10.4 C
Byron Shire
August 15, 2022

Cinema Review: Everybody Knows

Latest News

Mud benda rant

Regarding last week’s Splendour Festival and all the ‘haters’ out there. I took along a few seriously fun-deprived teenage...

Other News

Our growth under threat, say local distillers

Local independent distillers behind iconic labels Ink Gin and Brookie’s Byron Dry Gin say a longstanding ‘bad’ government policy that taxes spirits unfairly, compared to other alcohol such as wine, is putting thousands of jobs at risk in a ‘dangerous high inflation environment’.

Powerhouse six

Bearfoot is a powerhouse sextet that knows how to dig in and get a crowd bouncing, then brings them...

Recognition for Brunswick SLSC volunteers

Five national medals presented on behalf of Governor General David Hurley were some of the awards given to Brunswick...

Mullum pods

First, Hans Lovejoy’s article ‘emergency wedged’ was educational, factual and provided valuable information to the community. Michele Grant’s letter...

Singing songs of sorrow and resilience

Tucked away in a Mullumbimby music studio, a group of local musicians have been pouring their hearts out through song.

Recognising history

I arrived in Mullum from Sydney in 1976 – I loved the town and the people and felt like...

Everybody Knows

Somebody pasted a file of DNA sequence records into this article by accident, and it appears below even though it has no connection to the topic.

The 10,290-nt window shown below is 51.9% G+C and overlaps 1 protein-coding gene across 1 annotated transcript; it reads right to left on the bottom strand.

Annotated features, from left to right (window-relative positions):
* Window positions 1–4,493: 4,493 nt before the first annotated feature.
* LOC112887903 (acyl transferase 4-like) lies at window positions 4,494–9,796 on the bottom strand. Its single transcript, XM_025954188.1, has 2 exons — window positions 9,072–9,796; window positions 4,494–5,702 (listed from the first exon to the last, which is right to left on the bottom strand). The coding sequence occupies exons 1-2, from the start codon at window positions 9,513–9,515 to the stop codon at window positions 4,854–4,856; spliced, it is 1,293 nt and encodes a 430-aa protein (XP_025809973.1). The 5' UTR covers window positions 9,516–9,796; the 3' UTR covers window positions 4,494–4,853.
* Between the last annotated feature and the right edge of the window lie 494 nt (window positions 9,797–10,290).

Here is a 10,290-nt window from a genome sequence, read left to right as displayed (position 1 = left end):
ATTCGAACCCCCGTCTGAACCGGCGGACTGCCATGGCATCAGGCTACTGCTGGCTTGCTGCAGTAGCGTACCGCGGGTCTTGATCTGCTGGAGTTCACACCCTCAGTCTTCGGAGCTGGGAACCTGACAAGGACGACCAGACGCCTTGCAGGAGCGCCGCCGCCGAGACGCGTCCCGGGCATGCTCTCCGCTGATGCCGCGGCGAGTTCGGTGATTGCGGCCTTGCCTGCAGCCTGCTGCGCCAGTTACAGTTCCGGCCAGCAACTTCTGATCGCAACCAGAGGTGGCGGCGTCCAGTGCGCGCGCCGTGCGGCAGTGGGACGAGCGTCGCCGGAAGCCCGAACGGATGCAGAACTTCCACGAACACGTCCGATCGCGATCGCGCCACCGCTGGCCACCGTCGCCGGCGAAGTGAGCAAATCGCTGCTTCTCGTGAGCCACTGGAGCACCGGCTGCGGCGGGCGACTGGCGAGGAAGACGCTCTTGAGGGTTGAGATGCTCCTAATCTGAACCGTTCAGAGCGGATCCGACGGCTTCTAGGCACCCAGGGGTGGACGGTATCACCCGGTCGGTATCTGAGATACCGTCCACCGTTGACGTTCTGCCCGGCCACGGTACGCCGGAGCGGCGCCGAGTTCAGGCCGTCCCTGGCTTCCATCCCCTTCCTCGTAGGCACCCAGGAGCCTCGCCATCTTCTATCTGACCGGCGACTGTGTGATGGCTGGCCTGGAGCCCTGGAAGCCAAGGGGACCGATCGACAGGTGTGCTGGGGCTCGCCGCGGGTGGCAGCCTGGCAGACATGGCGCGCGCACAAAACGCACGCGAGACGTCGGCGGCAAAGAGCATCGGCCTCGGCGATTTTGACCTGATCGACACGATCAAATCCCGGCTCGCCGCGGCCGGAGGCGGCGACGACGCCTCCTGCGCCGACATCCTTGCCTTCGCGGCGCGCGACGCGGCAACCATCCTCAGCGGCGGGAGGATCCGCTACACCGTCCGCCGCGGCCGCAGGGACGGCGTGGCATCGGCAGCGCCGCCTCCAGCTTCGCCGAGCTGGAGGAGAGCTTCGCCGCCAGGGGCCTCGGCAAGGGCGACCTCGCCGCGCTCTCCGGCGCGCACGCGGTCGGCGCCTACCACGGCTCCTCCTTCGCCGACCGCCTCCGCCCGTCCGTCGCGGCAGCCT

Iranian Asghar Farhadi is one of the most original and compelling writer/directors working today. A Separation (2011) and The Salesman (2016) – both Oscar winners – were so far above much of the dross that is churned out by mainstream cinema that the arrival of his latest was more than keenly anticipated. And it didn’t disappoint. Farhadi does not adhere to the idea that there is a clear distinction between who is right and who is wrong. Nor does he opt for the simplicity of having a protagonist and antagonist in the traditional sense – his people are just like you and me, caught up in life’s maelstrom of uncertainties. This time his story is set in Spain. Laura (Penélope Cruz) has returned from Argentina to attend her sister’s wedding and re-connect with friends and family. During the celebrations, her teenage daughter Bea is abducted. A ransom is demanded and Paco (Javier Bardem), a wine-grower and former flame of Laura, emerges as the only person in a position to raise the money – if he sells his estate. Old resentments and secrets that are not really secrets (because ‘everybody knows’) bubble to the surface while the problem of what to do about Bea is argued over. This is a ‘slow burn’ of the highest, most absorbing quality, as all characters begin to fray at the edges. The rich, almost tactile cinematography of the first half eventually gives over to a mood that is quieter, but with passions on the verge of erupting at any moment. Bardem and Cruz, probably because they are performing in their native tongue, have never been better and the fabulous Ricardo Darin, as Bea’s father, arrives on the scene when the mystery of the girl’s whereabouts intensifies. Underpinning it all is the ancient theme of land and long held grudges over its ownership. And how easy it is to forget what a treat it can be to listen to the ebb and flow and cadences of another language – the Spanish is simply beautiful in its own right.

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